Bruno Legendre acts with an unrelenting logic that I described Friday in my weekly column in the Science & Techno supplement (Article in French; subscription required). But I wanted to talk about him in a little more detail on several points:
- As an agronomic engineer, he quickly realized that there was something wrong with traditional development aid. Basically, it doesn’t help the people who “benefit” from it to help themselves (my terms).
- He therefore created a company, Performances, which does not allow him to receive grant aid (the French and those they influence are like that).
- But there are companies and there are bigger ideas. Legendre’s has two major characteristics:
- All the entities involved (those who finance and those who receive the services) have equal voice on the board of directors.
- The company tasks itself with the little things instead of big ones, for example installing small oil presses that allow the production of good on-site oil instead of limiting rural Senegalese to agricultural production and relying on distant industries for industrial processing. The main objective is to produce fuel from jatropha, a shrub originating in the Americas.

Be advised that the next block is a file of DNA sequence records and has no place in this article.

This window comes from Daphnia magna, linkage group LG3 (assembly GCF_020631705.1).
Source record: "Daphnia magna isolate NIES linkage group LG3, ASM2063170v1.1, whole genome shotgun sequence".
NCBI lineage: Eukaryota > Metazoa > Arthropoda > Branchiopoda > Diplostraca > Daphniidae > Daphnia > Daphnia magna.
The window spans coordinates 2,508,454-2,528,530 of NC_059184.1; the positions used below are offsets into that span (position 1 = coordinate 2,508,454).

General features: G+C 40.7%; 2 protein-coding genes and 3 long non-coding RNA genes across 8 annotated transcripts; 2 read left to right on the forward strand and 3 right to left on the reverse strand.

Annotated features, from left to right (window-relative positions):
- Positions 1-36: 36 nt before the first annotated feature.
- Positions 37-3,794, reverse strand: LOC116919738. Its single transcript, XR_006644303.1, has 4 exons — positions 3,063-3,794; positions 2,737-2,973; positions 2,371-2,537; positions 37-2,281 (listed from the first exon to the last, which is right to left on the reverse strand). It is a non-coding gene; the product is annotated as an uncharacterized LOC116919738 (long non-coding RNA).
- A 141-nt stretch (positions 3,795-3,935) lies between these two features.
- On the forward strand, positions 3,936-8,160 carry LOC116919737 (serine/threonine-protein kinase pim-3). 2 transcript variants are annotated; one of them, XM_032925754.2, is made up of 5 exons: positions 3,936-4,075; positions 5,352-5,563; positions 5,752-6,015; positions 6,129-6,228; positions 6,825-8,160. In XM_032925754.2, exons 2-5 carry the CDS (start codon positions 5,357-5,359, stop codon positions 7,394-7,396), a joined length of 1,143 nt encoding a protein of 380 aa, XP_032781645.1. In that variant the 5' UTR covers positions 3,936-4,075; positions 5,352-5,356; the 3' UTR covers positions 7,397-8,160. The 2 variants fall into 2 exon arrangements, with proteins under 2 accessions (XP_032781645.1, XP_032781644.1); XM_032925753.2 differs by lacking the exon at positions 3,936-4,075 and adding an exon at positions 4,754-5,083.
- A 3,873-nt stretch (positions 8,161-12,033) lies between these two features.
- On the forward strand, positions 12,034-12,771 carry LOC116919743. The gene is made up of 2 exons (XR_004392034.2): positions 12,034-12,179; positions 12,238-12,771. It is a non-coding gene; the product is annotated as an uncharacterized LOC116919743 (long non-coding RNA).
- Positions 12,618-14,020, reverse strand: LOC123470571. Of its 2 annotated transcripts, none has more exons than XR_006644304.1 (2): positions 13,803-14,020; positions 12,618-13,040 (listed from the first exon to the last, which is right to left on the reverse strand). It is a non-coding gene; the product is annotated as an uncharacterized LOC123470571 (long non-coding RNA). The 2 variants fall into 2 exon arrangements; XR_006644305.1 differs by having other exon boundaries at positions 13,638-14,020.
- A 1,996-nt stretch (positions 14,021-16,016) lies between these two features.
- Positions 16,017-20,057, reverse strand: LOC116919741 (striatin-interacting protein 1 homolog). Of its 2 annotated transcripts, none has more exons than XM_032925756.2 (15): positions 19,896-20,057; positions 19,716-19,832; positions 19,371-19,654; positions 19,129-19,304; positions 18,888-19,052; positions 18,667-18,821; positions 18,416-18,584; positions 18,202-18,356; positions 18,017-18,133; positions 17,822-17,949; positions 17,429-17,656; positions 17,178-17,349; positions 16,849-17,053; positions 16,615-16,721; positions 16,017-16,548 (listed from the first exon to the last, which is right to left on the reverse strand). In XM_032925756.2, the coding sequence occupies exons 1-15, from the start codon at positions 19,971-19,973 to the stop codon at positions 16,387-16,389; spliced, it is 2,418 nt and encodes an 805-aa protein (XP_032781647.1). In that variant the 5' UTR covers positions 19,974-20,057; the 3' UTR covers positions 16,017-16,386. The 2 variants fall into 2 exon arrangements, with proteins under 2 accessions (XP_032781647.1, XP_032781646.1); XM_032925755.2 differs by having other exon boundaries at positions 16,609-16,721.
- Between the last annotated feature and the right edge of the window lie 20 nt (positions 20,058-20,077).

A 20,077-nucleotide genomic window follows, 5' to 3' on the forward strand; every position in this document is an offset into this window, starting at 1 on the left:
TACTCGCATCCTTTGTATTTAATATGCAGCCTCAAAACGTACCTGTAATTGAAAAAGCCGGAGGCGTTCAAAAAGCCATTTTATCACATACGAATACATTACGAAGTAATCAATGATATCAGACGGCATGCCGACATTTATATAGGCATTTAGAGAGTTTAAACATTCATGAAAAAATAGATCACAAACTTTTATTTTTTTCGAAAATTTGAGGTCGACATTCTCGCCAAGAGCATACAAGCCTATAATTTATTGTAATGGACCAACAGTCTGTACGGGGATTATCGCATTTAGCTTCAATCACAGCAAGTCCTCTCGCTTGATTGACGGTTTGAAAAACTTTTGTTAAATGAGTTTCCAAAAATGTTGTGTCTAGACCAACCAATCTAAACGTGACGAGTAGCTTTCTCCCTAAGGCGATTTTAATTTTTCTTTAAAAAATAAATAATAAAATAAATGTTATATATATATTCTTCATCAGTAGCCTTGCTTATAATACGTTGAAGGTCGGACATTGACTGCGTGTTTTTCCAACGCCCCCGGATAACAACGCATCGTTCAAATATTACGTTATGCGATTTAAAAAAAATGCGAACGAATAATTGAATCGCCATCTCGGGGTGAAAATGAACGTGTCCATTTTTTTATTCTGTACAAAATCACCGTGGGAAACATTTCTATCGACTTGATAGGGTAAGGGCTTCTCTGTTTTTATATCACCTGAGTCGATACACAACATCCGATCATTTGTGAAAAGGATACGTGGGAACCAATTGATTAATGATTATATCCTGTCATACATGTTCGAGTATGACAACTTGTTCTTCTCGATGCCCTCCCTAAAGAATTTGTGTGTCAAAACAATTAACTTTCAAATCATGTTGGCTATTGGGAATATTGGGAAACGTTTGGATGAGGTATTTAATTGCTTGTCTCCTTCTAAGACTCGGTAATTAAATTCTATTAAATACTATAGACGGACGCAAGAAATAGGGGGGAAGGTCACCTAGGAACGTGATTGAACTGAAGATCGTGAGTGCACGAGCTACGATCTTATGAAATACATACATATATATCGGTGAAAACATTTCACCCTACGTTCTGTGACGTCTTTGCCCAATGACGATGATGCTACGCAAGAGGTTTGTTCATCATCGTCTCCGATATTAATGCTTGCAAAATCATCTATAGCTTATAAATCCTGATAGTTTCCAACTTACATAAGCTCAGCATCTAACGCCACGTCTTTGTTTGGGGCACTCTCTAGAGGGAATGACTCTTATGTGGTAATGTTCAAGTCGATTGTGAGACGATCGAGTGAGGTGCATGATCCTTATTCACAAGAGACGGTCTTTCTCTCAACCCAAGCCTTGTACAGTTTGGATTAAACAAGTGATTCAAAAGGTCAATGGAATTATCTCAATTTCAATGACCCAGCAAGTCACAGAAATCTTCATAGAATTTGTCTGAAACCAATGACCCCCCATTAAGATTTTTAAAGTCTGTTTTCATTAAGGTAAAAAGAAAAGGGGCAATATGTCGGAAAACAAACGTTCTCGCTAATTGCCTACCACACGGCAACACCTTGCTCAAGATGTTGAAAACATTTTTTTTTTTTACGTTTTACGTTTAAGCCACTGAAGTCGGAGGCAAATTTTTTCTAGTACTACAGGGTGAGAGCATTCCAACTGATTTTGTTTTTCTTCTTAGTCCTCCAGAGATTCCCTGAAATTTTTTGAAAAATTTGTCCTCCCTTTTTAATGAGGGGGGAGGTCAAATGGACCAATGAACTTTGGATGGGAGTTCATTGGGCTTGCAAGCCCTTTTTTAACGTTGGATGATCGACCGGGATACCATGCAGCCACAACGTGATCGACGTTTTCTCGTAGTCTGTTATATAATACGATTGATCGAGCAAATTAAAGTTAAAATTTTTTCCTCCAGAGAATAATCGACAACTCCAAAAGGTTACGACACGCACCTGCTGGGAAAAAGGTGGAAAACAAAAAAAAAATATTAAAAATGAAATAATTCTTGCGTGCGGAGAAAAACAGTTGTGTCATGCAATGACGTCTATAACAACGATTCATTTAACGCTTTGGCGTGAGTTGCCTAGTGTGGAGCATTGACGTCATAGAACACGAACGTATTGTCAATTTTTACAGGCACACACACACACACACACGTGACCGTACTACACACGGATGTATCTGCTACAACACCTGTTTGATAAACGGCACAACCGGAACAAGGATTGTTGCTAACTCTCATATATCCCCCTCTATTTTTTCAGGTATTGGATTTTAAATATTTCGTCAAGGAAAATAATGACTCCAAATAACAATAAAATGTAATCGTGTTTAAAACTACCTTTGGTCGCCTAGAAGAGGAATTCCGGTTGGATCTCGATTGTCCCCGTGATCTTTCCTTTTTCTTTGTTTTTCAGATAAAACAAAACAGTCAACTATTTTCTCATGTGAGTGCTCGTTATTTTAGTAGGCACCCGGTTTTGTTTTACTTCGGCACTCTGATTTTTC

- Without grants (see above), Legendre created a partnership with a French NGO that participates in financing (and thus has a seat on the board).
- He recognizes the essential role played by ICTs (information and communications technologies), which helped him find the partners he works with, and that allows them to work together, as they track his on-site activities virtually.
- But he understands that producing energy encourages electricity consumption, often among lower-income populations, to the detriment to other jobs like education. The growth in mobile and television ownership pushes young people to leave home in the pursuit of another country’s dreams. This path is not inevitable, if people are given knowledge in addition to dreams.
- For this, Legendre has created a rural education program.
- Finally: in order to act freely in civic society, he has taken Senegalese nationality.
Coherent and consequential, no?